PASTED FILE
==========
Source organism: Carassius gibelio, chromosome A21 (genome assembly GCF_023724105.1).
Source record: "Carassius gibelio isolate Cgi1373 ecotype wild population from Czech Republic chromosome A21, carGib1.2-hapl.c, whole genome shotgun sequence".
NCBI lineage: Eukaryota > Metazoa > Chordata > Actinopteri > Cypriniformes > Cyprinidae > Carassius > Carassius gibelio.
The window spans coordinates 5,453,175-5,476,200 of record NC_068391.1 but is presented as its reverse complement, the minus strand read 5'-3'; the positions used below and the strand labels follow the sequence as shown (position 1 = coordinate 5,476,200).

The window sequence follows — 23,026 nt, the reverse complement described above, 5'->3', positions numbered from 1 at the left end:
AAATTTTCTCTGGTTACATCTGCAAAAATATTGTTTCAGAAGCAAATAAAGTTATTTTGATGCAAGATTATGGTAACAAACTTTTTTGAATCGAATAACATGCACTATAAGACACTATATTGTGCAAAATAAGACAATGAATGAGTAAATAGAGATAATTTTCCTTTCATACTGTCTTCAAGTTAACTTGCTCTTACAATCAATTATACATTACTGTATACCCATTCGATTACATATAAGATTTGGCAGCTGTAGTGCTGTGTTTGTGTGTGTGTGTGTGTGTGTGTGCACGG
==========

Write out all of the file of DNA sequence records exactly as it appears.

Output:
Source organism: Carassius gibelio, chromosome A21 (genome assembly GCF_023724105.1).
Source record: "Carassius gibelio isolate Cgi1373 ecotype wild population from Czech Republic chromosome A21, carGib1.2-hapl.c, whole genome shotgun sequence".
NCBI lineage: Eukaryota > Metazoa > Chordata > Actinopteri > Cypriniformes > Cyprinidae > Carassius > Carassius gibelio.
The window spans coordinates 5,453,175-5,476,200 of record NC_068391.1 but is presented as its reverse complement, the minus strand read 5'-3'; the positions used below and the strand labels follow the sequence as shown (position 1 = coordinate 5,476,200).

The window sequence follows — 23,026 nt, the reverse complement described above, 5'->3', positions numbered from 1 at the left end:
AAATTTTCTCTGGTTACATCTGCAAAAATATTGTTTCAGAAGCAAATAAAGTTATTTTGATGCAAGATTATGGTAACAAACTTTTTTGAATCGAATAACATGCACTATAAGACACTATATTGTGCAAAATAAGACAATGAATGAGTAAATAGAGATAATTTTCCTTTCATACTGTCTTCAAGTTAACTTGCTCTTACAATCAATTATACATTACTGTATACCCATTCGATTACATATAAGATTTGGCAGCTGTAGTGCTGTGTTTGTGTGTGTGTGTGTGTGTGTGTGCACGG